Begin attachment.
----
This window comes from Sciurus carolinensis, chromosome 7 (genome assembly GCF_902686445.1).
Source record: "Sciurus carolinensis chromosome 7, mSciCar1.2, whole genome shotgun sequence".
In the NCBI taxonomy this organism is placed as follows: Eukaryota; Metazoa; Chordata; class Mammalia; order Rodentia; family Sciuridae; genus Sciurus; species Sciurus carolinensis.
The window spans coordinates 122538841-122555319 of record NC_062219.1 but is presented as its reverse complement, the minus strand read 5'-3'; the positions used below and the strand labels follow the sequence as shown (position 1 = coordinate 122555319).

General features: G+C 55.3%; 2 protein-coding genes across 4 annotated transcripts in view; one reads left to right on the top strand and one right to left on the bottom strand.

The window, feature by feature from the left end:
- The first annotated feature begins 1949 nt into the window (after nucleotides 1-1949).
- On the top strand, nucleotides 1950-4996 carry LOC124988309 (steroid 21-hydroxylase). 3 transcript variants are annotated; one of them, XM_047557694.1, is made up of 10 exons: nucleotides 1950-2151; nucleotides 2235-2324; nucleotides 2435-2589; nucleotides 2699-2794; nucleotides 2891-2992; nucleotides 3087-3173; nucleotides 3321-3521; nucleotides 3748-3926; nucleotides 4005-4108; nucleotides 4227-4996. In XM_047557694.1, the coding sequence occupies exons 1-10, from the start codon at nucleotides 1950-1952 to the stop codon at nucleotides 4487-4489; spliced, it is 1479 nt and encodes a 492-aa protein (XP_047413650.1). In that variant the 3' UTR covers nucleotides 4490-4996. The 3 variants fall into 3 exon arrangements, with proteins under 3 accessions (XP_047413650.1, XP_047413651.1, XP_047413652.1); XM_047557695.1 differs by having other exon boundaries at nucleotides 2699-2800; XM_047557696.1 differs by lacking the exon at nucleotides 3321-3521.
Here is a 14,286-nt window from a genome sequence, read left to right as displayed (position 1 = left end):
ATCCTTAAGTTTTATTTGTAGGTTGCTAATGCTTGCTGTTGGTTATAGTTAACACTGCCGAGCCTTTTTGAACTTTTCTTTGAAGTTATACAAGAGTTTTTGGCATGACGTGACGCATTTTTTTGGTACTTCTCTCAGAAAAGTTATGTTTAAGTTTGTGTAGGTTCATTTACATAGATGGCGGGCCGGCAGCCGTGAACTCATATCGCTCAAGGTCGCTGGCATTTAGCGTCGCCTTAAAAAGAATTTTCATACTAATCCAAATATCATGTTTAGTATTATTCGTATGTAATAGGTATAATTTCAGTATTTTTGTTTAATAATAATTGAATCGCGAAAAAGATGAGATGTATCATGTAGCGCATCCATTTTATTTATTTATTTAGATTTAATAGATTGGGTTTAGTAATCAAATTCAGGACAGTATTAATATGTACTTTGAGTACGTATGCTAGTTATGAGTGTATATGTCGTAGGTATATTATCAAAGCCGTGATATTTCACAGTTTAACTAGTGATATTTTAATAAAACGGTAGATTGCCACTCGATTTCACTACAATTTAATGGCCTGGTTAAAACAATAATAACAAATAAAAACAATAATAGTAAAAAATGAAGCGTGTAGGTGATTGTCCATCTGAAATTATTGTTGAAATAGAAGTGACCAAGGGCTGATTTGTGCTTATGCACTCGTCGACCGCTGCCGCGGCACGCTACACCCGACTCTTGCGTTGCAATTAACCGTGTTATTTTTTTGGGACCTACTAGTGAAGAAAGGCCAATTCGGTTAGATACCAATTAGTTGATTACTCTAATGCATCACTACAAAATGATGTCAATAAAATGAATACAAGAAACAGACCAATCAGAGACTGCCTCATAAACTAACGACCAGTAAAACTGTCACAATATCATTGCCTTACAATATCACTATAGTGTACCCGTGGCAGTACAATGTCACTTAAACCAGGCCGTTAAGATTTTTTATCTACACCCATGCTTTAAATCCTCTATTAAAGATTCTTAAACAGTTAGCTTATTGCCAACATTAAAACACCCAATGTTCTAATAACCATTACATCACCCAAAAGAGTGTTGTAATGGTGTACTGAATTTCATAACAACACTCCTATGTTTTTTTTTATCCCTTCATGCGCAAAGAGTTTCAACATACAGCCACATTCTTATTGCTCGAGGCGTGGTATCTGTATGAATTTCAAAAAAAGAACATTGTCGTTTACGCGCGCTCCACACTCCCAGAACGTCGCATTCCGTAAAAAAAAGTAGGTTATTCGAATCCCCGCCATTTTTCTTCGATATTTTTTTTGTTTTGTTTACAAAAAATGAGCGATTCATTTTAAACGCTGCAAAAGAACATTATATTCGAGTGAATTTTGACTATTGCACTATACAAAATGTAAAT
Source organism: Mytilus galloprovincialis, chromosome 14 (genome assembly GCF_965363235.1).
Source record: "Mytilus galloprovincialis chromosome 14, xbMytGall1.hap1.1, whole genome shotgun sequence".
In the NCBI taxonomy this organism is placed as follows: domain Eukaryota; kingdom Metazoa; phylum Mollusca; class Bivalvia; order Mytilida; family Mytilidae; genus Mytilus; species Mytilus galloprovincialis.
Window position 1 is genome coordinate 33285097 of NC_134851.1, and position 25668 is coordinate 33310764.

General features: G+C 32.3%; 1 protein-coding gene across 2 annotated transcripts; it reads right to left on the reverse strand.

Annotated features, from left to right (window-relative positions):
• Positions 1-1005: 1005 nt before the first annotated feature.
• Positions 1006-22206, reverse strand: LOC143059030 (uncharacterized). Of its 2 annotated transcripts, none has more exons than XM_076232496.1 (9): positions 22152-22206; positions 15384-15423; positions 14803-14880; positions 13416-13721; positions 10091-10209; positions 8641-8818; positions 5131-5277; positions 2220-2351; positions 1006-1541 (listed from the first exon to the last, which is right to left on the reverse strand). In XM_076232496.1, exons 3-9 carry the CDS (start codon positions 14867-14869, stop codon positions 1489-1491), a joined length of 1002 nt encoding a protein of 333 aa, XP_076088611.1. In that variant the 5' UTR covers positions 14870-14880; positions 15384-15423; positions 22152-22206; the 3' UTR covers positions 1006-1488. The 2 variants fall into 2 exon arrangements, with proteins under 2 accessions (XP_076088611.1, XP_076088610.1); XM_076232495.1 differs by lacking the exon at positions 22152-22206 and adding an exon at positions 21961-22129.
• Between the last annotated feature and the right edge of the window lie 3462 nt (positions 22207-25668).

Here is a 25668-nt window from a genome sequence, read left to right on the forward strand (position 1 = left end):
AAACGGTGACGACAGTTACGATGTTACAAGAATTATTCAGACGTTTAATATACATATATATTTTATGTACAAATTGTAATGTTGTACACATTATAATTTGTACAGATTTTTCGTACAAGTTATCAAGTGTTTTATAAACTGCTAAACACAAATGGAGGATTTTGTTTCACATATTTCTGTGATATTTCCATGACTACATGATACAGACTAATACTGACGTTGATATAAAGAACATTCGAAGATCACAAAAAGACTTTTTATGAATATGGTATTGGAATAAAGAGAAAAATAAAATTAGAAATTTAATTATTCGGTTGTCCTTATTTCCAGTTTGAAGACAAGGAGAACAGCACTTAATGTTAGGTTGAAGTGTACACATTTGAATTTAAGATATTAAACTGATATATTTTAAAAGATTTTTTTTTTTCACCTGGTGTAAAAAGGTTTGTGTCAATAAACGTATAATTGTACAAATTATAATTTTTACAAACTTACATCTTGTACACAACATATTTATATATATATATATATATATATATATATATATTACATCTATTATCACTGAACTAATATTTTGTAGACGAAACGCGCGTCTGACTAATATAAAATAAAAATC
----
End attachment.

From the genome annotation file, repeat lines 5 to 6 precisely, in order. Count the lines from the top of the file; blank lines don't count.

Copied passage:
General features: G+C 55.3%; 2 protein-coding genes across 4 annotated transcripts in view; one reads left to right on the top strand and one right to left on the bottom strand.

The window, feature by feature from the left end: